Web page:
Jeff Heuchert, Gazette staff
Stratford’s renowned park system – with approximately 100 acres of groomed parkland, more per capita than any city in Canada – would not exist if not for the residents who fought to stop a proposal that would have destroyed much of the land along the Avon River.
In 1904, the Canadian Pacific Railroad presented a proposal to the city and its parks board to place a new track through part of the park system in order to complete the already established Grand Trunk Railway. The route as proposed ran along the south shore of the river from what is today the Old Grove to Romeo Street.
For seven years the politicians and people of the city debated whether to sell the land – for $10,000 – to the CPR. The issue divided the community; the mayor and several businessmen were in favour in hopes of increasing commerce, while those in opposition formed groups like The Board of Park Management and The Citizens Committee to try to save the parkland.
After several delays and debates, city council called for a public vote, and on March 10, 1913 the controversial plan was defeated.
“It’s really a proud moment to be able to stand here and celebrate a victory of 100 years ago,” said Rick Orr, chair of the city’s parks board, at a ceremony Sunday commemorating the centennial of the historic plebiscite.
“Were it not for the 1,044 opposed to the motion, imagine where you would be standing today. Imagine the city you would be in and the scenery that we would have.”
Orr is the fourth generation in his family to serve on the parks board, and said he is proud to follow in the footsteps of his great-grandfather R Thomas Orr, who was a life-long member of the parks board and famously led the charge to save the land along the river.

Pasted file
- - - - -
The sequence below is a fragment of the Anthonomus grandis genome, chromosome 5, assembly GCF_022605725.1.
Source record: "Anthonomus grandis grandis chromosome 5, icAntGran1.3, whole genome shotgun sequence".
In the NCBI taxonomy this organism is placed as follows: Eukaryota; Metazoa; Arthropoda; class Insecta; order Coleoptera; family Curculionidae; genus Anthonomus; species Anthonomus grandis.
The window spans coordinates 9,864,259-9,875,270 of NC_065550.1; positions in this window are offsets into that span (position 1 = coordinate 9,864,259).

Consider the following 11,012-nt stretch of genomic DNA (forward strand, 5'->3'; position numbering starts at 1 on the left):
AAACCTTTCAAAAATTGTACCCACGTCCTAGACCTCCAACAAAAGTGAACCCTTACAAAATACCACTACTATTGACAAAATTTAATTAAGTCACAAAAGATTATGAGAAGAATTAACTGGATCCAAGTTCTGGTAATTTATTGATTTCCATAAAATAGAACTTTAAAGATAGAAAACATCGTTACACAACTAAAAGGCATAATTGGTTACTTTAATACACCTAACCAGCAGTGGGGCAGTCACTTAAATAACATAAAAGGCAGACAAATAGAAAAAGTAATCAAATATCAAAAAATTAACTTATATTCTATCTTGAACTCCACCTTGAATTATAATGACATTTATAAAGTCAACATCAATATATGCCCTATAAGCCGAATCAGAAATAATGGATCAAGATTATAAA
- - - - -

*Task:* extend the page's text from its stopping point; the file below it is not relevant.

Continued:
“I think he would find it very appropriate that we are standing today in a vibrant park system exactly how he planned,” Orr noted.
The residents of Stratford showed courage saying no to the CPR and turning down a new rail line, added Coun. Brad Beatty, noting, “today we stand here and are grateful for their foresight, and for their vision of what our city parks could be.”
Beatty said the park system not only contributes to the quality of life of its residents, but has been globally recognized as another reason to visit Stratford.
“This is something we can all be proud of, because it makes Stratford special.”
To recognize what Orr described as a “momentous decision” in the city’s history, the parks board unveiled a plaque with a synopsis of the park system’s history and an old photograph of the river and boathouse that was commonly used in materials by the CPR’s opponents during those contentious years.
The plaque was fittingly placed near the cenotaph – a local landmark designed by Thomas Orr – offering a similar northerly view from that in the photograph.